I have a distinct childhood memory of being at some older cousin’s wedding, listening to the Maid of Honour give a speech. She was my cousin’s best friend, and I remember her saying something along the lines of “we can go months without seeing each other, and then pick right back up where we left off.” To little me, the idea of not seeing your friends for months was preposterous. How can you even call yourselves friends, if you’re not seeing each other every day? Of course, as an adult, that speech now makes a lot of sense to me. Even before COVID, it wasn’t unusual to not see good friends for months and months. Keeping in touch is easier now, of course: smartphones and social apps. But in-person hangouts are far less frequent than as kids. Reality isn’t like Friends or New Girl—you probably don’t live across the hall from or in one giant apartment with your adult friends.
Adult friendships are a lot harder to maintain than sitcoms would suggest, due to competing commitments. Jobs, significant others, children. We’re busy! If you’re an avid podcast listener, you might know Aminatou Sow and Ann Friedman from Call Your Girlfriend, the hit podcast “for long distance besties everywhere.” The show’s manifesto is as follows, from the website: “We believe that friendship—particularly among women and femme-identified people—is a defining, important, and powerful relationship, and that conversations among friends can be the source of incredible social and political power.” A bold statement, and one that’s at the core of their new book Big Friendship, though in a down-to-earth, accessible (and fun!) way.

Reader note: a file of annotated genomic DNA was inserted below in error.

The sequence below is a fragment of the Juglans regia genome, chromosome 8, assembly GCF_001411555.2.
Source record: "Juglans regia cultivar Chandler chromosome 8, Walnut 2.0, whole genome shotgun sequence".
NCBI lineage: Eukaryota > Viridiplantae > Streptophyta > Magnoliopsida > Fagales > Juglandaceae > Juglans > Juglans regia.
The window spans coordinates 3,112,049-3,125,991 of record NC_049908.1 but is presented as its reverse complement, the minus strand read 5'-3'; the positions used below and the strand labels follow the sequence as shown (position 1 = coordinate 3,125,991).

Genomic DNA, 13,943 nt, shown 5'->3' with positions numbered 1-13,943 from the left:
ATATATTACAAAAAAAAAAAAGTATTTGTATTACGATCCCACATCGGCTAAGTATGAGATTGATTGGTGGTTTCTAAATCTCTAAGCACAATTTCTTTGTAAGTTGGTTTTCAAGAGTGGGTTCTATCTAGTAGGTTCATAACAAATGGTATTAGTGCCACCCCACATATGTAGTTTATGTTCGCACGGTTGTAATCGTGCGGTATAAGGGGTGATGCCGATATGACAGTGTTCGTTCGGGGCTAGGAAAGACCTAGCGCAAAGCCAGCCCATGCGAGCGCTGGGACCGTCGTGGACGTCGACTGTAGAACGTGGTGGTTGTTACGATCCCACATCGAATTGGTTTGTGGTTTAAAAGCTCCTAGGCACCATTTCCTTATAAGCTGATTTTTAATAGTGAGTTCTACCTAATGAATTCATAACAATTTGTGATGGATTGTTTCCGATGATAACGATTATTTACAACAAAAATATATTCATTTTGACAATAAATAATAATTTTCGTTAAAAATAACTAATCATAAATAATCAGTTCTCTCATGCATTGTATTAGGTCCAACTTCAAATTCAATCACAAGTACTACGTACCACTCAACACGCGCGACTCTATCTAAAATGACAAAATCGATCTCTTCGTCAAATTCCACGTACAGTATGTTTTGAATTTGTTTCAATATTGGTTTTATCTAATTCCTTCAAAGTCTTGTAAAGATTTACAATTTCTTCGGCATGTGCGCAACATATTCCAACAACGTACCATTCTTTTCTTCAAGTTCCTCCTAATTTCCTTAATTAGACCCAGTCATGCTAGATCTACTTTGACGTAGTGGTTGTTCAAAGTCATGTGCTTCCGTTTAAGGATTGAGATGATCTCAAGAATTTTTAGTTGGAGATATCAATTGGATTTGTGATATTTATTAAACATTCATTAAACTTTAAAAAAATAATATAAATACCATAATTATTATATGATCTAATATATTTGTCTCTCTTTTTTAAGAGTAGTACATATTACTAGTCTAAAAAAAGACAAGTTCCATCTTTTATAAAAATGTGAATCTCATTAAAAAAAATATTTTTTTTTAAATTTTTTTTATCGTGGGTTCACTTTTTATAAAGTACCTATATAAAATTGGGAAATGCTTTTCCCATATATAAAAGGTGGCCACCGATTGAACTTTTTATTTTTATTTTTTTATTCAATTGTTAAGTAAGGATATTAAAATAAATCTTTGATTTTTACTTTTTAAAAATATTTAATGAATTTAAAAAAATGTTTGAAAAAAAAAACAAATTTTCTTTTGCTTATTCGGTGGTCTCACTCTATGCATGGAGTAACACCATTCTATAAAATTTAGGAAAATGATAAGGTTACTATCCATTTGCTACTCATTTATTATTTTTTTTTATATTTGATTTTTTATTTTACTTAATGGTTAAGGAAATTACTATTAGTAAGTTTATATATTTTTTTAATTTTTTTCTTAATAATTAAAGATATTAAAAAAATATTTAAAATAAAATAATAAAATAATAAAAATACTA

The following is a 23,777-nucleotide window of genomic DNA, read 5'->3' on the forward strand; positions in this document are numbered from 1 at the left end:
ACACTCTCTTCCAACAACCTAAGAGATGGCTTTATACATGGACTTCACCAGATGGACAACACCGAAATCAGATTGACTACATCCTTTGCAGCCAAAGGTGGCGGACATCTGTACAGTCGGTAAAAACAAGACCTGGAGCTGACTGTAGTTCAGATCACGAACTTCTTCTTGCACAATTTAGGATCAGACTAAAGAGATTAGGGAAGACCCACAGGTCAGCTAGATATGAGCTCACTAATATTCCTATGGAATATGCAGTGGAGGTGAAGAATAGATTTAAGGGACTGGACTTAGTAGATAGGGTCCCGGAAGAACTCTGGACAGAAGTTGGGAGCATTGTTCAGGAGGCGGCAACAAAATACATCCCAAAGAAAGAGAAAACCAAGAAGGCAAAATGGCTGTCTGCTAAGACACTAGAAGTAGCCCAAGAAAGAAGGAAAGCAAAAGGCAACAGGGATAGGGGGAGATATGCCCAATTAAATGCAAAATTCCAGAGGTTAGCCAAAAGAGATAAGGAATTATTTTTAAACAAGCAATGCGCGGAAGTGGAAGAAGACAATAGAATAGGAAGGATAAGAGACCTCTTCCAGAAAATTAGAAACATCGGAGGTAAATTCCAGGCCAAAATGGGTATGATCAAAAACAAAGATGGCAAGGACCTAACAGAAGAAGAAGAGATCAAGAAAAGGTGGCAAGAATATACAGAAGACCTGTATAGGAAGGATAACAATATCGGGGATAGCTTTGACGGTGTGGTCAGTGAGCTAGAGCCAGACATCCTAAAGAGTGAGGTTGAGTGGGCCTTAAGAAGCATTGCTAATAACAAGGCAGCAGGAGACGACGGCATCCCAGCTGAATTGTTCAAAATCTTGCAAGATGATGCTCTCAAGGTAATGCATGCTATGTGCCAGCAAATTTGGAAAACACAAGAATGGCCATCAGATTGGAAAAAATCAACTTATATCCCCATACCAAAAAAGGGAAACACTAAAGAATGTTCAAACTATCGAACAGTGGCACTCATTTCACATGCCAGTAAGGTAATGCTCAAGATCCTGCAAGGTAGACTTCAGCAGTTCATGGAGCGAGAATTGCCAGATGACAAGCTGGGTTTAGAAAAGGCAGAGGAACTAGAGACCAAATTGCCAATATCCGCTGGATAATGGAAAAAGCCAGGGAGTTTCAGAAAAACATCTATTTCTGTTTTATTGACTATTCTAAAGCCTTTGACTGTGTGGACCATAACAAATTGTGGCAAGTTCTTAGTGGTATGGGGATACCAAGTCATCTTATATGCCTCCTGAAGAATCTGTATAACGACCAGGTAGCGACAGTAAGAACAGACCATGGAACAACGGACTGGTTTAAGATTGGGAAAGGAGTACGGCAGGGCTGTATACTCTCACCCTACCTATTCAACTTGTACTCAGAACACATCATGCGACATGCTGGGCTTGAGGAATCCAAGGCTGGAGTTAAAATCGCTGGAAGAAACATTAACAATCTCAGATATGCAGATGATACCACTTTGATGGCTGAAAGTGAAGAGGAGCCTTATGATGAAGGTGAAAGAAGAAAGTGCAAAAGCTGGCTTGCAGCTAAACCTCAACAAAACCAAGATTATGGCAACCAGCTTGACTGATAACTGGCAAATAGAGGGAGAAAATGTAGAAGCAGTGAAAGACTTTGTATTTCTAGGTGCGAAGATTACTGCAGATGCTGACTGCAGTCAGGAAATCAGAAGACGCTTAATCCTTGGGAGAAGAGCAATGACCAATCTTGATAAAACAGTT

In Big Friendship, Aminatou and Ann (as they refer to themselves) work through their living example of a successful friendship that has survived all sorts of adult problems. The trick? They simply cared to maintain that friendship. And that meant putting in work, the kind of work we usually associate with romantic relationships (they have, for example, been to Friend Therapy). Big Friendship makes the argument that, though society doesn’t seem to value it as such, deep, lasting friendship is—and always was—a vital part of the human experience.
While much of the book speaks to Aminatou and Ann’s personal experiences, the friends consult other professionals and historians to round out their points. They get into the kind of history that I personally love; the kind that makes you think twice about what you assume to be the status quo. Though friendship might not be the most favoured of relationships today, there was a time where they were considered the be-all-end-all. And we know when that changed! Nobody was more obsessed with the virtue and purity of friendship than the ancient Greeks; Aristotle wrote an in-depth treatise on the subject, and Plato gave us the word platonic. Of course, these philosophies applied to men only—the Greeks were famously misogynistic and did not care a whit for women’s company (insert Greek jokes here).